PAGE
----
Electric sensors using nanotechnology are being developed by Japanese scientists and could not only read information from our brains, but also write information to it.
Dr Keiichi Torimitsu of Nippon Telegraph and Telephone (NTT) says the technology could have real practical applications in helping sufferers from Parkinson's disease or stroke.
"Establishing connections between the brain and electrical instruments is important for understanding how the brain works and for controlling neural activity," Discovery News quoted Torimitsu as saying.
"To develop some kind of devices or interfaces with the brain that would make it possible to transmit our information, sending it through the telecommunication pathways to another person or device such as a computer - that is the goal."
The brain-reading device would incorporate a nano-sized electrode coated with a membrane that would mimic the receptor proteins found on the outside of brain cells.
There is electrical activity when the receptors and neurotransmitters interact, and the nanoelectrode would be able to pick up that activity, which could then be read by external equipment.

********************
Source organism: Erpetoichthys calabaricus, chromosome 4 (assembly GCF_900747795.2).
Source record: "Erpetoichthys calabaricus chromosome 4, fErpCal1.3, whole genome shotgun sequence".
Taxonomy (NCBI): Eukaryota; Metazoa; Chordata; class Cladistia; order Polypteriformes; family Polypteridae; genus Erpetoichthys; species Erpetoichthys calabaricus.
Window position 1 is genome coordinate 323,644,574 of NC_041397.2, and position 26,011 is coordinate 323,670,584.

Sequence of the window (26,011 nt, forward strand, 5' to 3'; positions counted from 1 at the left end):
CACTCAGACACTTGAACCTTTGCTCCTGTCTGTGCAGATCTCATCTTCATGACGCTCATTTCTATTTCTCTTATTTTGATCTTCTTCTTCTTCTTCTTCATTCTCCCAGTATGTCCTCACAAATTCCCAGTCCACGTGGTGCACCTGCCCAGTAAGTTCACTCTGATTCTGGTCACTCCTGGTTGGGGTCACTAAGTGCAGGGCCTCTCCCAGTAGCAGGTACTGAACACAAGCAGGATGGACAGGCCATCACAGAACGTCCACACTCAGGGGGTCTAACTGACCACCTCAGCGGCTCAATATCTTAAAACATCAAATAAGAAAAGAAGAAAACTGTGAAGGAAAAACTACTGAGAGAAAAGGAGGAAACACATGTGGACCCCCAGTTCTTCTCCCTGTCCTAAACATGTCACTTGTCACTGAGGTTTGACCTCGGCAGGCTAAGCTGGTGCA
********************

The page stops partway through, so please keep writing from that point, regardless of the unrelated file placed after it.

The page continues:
Torimitsu also hopes the device would not just be a bystander but be able to interact in the connections between the neurons, known as synapses.
Professor Gordon Wallace, of the University of Wollongong's Intelligent Polymer Research Institute in Australia, is working with Torimitsu's team on the device.
He said: "People are starting to realize all around the world that there are lots of tools that we can use that we already have at our disposal to make this field progress very quickly."
The work was presented by Torimitsu, the head of NTT's molecular and bioscience group, to this week's International Conference on Nanoscience and Nanotechnology (ICONN) in Sydney.